WASHINGTON — Democratic Sen. Dianne Feinstein on Thursday introduced an ambitious agricultural guest-worker bill that faces a harder road than ever before.
Feinstein's legislation to legalize upward of 2 million illegal immigrant farmworkers and their family members resembles similar bills regularly but unsuccessfully introduced since September 2003.
Herself a former opponent of the agricultural guest-worker proposal, Feinstein now says it is needed to keep farms in business. The legislation combines streamlining of the existing but infrequently used H-2A guest-worker program with a legalization plan for farm workers already in the United States illegally.
"There is a farm emergency in this country," Feinstein said in a half-hour Senate speech, and "most of it is caused by the absence of farm labor."
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The illegal immigrant farm workers could attain temporary legal status after meeting certain criteria, including a commitment to keep working in agriculture for several years. Eventually, they could apply to become U.S. citizens.
"There are very few Americans who are willing to take the jobs in a hot field, doing backbreaking labor," Feinstein said, "and that's just a fact."
There is much about the 105-page bill that is familiar.
The coalition supporting the Agricultural Job Opportunities, Benefits and Security Act, or AgJOBS, remains largely intact. The United Farm Workers of America supports the legislation, as do farm groups like the California Farm Bureau Federation.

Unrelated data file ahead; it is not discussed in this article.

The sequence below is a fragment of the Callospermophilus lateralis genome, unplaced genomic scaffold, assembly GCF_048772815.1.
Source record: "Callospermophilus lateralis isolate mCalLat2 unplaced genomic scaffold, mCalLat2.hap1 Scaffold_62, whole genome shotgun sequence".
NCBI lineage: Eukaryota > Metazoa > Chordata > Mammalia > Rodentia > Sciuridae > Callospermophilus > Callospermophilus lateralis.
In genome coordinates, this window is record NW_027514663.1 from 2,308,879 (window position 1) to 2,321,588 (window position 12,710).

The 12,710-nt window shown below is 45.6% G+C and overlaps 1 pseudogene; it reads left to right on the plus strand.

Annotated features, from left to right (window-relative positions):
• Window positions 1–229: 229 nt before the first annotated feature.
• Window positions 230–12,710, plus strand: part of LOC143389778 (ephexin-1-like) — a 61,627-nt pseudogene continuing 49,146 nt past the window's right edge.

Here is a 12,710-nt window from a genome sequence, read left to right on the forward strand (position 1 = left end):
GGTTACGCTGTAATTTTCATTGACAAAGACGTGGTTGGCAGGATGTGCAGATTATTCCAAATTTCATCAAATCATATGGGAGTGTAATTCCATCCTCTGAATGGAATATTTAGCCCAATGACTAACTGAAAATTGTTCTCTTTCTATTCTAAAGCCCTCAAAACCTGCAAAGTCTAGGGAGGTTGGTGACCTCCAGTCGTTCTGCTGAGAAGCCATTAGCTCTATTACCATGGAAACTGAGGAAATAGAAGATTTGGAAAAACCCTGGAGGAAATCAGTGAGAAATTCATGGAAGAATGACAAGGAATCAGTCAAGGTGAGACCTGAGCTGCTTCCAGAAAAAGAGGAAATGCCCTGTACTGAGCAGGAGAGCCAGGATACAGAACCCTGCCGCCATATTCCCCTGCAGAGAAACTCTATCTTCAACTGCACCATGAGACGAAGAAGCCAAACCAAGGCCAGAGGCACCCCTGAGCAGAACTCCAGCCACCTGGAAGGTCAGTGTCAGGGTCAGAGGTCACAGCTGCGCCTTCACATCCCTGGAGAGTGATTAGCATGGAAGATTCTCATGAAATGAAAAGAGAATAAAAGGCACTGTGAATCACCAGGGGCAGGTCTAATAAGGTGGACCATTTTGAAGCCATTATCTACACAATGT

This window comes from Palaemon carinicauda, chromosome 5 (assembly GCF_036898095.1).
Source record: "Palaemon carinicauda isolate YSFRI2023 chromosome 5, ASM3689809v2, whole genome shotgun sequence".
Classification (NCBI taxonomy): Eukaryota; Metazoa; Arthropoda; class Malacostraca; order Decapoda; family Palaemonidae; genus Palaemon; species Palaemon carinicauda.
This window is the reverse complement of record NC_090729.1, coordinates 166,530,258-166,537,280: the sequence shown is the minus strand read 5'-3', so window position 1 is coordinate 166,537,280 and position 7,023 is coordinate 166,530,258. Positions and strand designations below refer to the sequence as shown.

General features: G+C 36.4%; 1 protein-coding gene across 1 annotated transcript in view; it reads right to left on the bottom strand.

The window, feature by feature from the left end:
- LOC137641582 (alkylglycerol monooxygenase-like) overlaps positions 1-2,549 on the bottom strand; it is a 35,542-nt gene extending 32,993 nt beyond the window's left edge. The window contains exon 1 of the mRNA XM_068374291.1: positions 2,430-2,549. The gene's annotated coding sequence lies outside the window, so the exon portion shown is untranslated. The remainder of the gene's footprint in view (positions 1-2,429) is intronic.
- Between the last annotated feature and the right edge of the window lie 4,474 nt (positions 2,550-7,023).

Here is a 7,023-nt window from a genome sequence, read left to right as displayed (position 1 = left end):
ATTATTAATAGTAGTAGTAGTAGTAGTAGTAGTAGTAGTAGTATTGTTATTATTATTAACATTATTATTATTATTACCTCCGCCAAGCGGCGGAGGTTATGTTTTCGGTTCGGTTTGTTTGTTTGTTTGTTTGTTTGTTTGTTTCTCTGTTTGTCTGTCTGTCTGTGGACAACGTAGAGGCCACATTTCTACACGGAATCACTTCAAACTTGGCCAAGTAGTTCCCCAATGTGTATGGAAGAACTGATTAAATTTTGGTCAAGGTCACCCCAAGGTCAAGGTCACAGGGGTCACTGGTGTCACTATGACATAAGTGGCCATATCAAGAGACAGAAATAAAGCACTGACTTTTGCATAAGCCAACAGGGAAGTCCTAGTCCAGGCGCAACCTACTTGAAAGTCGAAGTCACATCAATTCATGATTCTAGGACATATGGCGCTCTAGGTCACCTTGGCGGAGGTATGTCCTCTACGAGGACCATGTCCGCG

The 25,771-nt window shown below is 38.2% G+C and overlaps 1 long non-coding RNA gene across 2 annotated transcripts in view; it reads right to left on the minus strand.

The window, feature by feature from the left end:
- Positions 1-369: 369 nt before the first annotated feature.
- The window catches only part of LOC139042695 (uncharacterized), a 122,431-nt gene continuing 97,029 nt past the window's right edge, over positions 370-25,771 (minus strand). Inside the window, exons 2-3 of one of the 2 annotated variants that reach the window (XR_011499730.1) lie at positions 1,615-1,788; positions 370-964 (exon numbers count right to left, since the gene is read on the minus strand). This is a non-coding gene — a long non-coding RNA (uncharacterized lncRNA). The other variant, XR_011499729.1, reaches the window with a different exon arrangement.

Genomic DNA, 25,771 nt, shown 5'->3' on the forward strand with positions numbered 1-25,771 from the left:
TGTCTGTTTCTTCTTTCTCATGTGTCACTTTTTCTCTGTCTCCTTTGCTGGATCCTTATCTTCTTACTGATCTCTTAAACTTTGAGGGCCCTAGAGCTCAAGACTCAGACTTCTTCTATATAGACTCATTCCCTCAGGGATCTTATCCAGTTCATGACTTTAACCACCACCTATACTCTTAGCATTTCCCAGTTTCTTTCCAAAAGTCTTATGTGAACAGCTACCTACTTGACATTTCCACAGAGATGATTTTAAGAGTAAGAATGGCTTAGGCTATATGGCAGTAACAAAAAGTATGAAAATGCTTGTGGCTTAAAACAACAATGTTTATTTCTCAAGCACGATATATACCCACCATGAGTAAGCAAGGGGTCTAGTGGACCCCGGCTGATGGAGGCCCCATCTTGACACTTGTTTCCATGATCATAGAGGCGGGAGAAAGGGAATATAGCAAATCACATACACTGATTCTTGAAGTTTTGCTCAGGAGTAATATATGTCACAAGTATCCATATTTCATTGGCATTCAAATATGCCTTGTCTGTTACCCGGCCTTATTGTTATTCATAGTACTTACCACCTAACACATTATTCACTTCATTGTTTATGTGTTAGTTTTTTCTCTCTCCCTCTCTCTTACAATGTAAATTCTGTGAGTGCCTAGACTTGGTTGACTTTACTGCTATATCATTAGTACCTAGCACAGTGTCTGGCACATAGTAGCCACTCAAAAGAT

The evidence offered in support of the bill is also familiar. Feinstein on Thursday resurrected previously told stories about farmers hurt by worker shortages -- like Lake County pear farmer Toni Scully, whose lost-crop plight was first publicized in 2006. Feinstein used a three-year-old photo of Scully to help make her case.
But a coalition of border-security advocates and other skeptics, too, remains intact, and in some potentially important ways the advocates have lost clout.
The original Republican co-author of the AgJOBS effort, Sen. Larry Craig of Idaho, has since retired, his reputation tarnished by an arrest in an airport men's room. So far, none of the 17 Senate co-sponsors of Feinstein's bill are Republican.
The original Democratic author and a longtime force in immigration politics, Sen. Edward Kennedy of Massachusetts, is all but out of commission with brain cancer. Kennedy has missed 69 of the last 73 Senate votes taken since April 1, Senate records show.
Legislation supporters insist even getting the bill introduced is an important step forward.
"You've got to put your marker down," said Joel Nelsen, president of the Exeter-based California Citrus Mutual. "You've got to be prepared."
Nonetheless, immigration overall currently lacks the kind of public visibility that usually is the prerequisite for legislative action on such a contentious issue.
By October 2008, only 5 percent of voters identified immigration as the most important issue in their presidential vote. Even among Latino voters surveyed by the Pew Hispanic Center in January, immigration lagged behind the economy, education, healthcare, national security and the environment in the ranking of important issues.